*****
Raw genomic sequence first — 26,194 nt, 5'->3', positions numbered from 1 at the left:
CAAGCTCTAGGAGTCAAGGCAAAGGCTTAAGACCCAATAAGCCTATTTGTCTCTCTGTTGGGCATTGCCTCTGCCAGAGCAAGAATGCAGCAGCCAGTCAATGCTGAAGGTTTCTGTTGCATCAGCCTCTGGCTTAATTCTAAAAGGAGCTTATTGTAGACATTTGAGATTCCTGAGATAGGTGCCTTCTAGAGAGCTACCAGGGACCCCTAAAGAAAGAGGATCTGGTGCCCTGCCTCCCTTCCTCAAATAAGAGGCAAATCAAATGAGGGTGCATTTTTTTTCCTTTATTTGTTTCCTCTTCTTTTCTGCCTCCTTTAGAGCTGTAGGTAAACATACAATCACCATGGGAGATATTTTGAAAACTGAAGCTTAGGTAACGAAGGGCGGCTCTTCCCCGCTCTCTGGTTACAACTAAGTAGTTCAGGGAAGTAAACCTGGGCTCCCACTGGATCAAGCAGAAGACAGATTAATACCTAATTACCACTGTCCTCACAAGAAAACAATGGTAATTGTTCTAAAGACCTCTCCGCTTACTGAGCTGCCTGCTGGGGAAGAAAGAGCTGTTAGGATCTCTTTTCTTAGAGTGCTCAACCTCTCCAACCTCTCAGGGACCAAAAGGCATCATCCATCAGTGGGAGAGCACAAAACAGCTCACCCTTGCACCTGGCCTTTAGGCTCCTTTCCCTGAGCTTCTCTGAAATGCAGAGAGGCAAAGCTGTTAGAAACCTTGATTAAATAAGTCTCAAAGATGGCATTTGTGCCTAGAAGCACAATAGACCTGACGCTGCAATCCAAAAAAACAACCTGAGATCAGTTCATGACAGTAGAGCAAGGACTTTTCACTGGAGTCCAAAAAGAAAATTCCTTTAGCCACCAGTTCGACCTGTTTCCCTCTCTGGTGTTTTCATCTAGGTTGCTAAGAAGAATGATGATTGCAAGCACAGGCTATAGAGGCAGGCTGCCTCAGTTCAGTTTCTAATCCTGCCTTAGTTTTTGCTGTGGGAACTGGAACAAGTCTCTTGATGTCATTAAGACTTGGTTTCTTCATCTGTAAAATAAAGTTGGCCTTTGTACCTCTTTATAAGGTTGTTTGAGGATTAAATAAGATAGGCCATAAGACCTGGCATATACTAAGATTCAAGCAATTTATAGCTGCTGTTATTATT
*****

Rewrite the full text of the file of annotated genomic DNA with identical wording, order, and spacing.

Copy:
Raw genomic sequence first — 26,194 nt, 5'->3', positions numbered from 1 at the left:
CAAGCTCTAGGAGTCAAGGCAAAGGCTTAAGACCCAATAAGCCTATTTGTCTCTCTGTTGGGCATTGCCTCTGCCAGAGCAAGAATGCAGCAGCCAGTCAATGCTGAAGGTTTCTGTTGCATCAGCCTCTGGCTTAATTCTAAAAGGAGCTTATTGTAGACATTTGAGATTCCTGAGATAGGTGCCTTCTAGAGAGCTACCAGGGACCCCTAAAGAAAGAGGATCTGGTGCCCTGCCTCCCTTCCTCAAATAAGAGGCAAATCAAATGAGGGTGCATTTTTTTTCCTTTATTTGTTTCCTCTTCTTTTCTGCCTCCTTTAGAGCTGTAGGTAAACATACAATCACCATGGGAGATATTTTGAAAACTGAAGCTTAGGTAACGAAGGGCGGCTCTTCCCCGCTCTCTGGTTACAACTAAGTAGTTCAGGGAAGTAAACCTGGGCTCCCACTGGATCAAGCAGAAGACAGATTAATACCTAATTACCACTGTCCTCACAAGAAAACAATGGTAATTGTTCTAAAGACCTCTCCGCTTACTGAGCTGCCTGCTGGGGAAGAAAGAGCTGTTAGGATCTCTTTTCTTAGAGTGCTCAACCTCTCCAACCTCTCAGGGACCAAAAGGCATCATCCATCAGTGGGAGAGCACAAAACAGCTCACCCTTGCACCTGGCCTTTAGGCTCCTTTCCCTGAGCTTCTCTGAAATGCAGAGAGGCAAAGCTGTTAGAAACCTTGATTAAATAAGTCTCAAAGATGGCATTTGTGCCTAGAAGCACAATAGACCTGACGCTGCAATCCAAAAAAACAACCTGAGATCAGTTCATGACAGTAGAGCAAGGACTTTTCACTGGAGTCCAAAAAGAAAATTCCTTTAGCCACCAGTTCGACCTGTTTCCCTCTCTGGTGTTTTCATCTAGGTTGCTAAGAAGAATGATGATTGCAAGCACAGGCTATAGAGGCAGGCTGCCTCAGTTCAGTTTCTAATCCTGCCTTAGTTTTTGCTGTGGGAACTGGAACAAGTCTCTTGATGTCATTAAGACTTGGTTTCTTCATCTGTAAAATAAAGTTGGCCTTTGTACCTCTTTATAAGGTTGTTTGAGGATTAAATAAGATAGGCCATAAGACCTGGCATATACTAAGATTCAAGCAATTTATAGCTGCTGTTATTATT